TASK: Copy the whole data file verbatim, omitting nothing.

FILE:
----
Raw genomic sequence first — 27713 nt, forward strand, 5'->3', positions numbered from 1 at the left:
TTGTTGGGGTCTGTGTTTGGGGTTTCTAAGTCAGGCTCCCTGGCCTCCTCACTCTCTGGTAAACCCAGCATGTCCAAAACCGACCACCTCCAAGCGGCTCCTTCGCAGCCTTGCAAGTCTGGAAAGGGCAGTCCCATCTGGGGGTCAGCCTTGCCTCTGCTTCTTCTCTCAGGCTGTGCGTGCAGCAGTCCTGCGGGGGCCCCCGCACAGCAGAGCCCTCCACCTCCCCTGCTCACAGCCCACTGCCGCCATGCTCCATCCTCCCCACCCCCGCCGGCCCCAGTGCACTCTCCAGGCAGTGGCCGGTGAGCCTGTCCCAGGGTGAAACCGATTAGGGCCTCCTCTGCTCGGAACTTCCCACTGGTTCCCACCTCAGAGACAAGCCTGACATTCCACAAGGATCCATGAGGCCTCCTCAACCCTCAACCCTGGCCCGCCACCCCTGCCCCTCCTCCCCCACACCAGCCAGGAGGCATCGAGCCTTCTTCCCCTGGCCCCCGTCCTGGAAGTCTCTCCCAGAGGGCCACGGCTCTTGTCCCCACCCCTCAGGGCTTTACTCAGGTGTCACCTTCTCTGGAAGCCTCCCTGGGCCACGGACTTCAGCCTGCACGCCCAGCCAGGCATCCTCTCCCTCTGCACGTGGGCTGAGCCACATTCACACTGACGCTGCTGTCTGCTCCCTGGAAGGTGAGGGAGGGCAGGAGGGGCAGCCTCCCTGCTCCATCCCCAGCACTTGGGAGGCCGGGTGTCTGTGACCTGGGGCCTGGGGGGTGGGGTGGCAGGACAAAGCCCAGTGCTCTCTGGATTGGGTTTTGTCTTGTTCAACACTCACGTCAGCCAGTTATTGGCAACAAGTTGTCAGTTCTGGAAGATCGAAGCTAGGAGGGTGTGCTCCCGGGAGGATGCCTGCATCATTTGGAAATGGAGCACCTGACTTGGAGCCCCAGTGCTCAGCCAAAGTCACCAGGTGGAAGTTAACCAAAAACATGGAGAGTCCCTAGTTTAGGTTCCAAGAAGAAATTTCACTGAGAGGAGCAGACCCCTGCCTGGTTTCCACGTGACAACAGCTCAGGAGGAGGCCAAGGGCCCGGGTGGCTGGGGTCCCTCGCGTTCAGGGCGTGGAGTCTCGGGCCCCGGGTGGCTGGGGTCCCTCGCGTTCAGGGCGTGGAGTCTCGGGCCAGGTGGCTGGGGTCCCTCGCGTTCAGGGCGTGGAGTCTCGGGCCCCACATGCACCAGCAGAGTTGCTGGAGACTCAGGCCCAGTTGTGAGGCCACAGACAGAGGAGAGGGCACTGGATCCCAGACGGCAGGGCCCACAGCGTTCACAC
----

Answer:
Raw genomic sequence first — 27713 nt, forward strand, 5'->3', positions numbered from 1 at the left:
TTGTTGGGGTCTGTGTTTGGGGTTTCTAAGTCAGGCTCCCTGGCCTCCTCACTCTCTGGTAAACCCAGCATGTCCAAAACCGACCACCTCCAAGCGGCTCCTTCGCAGCCTTGCAAGTCTGGAAAGGGCAGTCCCATCTGGGGGTCAGCCTTGCCTCTGCTTCTTCTCTCAGGCTGTGCGTGCAGCAGTCCTGCGGGGGCCCCCGCACAGCAGAGCCCTCCACCTCCCCTGCTCACAGCCCACTGCCGCCATGCTCCATCCTCCCCACCCCCGCCGGCCCCAGTGCACTCTCCAGGCAGTGGCCGGTGAGCCTGTCCCAGGGTGAAACCGATTAGGGCCTCCTCTGCTCGGAACTTCCCACTGGTTCCCACCTCAGAGACAAGCCTGACATTCCACAAGGATCCATGAGGCCTCCTCAACCCTCAACCCTGGCCCGCCACCCCTGCCCCTCCTCCCCCACACCAGCCAGGAGGCATCGAGCCTTCTTCCCCTGGCCCCCGTCCTGGAAGTCTCTCCCAGAGGGCCACGGCTCTTGTCCCCACCCCTCAGGGCTTTACTCAGGTGTCACCTTCTCTGGAAGCCTCCCTGGGCCACGGACTTCAGCCTGCACGCCCAGCCAGGCATCCTCTCCCTCTGCACGTGGGCTGAGCCACATTCACACTGACGCTGCTGTCTGCTCCCTGGAAGGTGAGGGAGGGCAGGAGGGGCAGCCTCCCTGCTCCATCCCCAGCACTTGGGAGGCCGGGTGTCTGTGACCTGGGGCCTGGGGGGTGGGGTGGCAGGACAAAGCCCAGTGCTCTCTGGATTGGGTTTTGTCTTGTTCAACACTCACGTCAGCCAGTTATTGGCAACAAGTTGTCAGTTCTGGAAGATCGAAGCTAGGAGGGTGTGCTCCCGGGAGGATGCCTGCATCATTTGGAAATGGAGCACCTGACTTGGAGCCCCAGTGCTCAGCCAAAGTCACCAGGTGGAAGTTAACCAAAAACATGGAGAGTCCCTAGTTTAGGTTCCAAGAAGAAATTTCACTGAGAGGAGCAGACCCCTGCCTGGTTTCCACGTGACAACAGCTCAGGAGGAGGCCAAGGGCCCGGGTGGCTGGGGTCCCTCGCGTTCAGGGCGTGGAGTCTCGGGCCCCGGGTGGCTGGGGTCCCTCGCGTTCAGGGCGTGGAGTCTCGGGCCAGGTGGCTGGGGTCCCTCGCGTTCAGGGCGTGGAGTCTCGGGCCCCACATGCACCAGCAGAGTTGCTGGAGACTCAGGCCCAGTTGTGAGGCCACAGACAGAGGAGAGGGCACTGGATCCCAGACGGCAGGGCCCACAGCGTTCACAC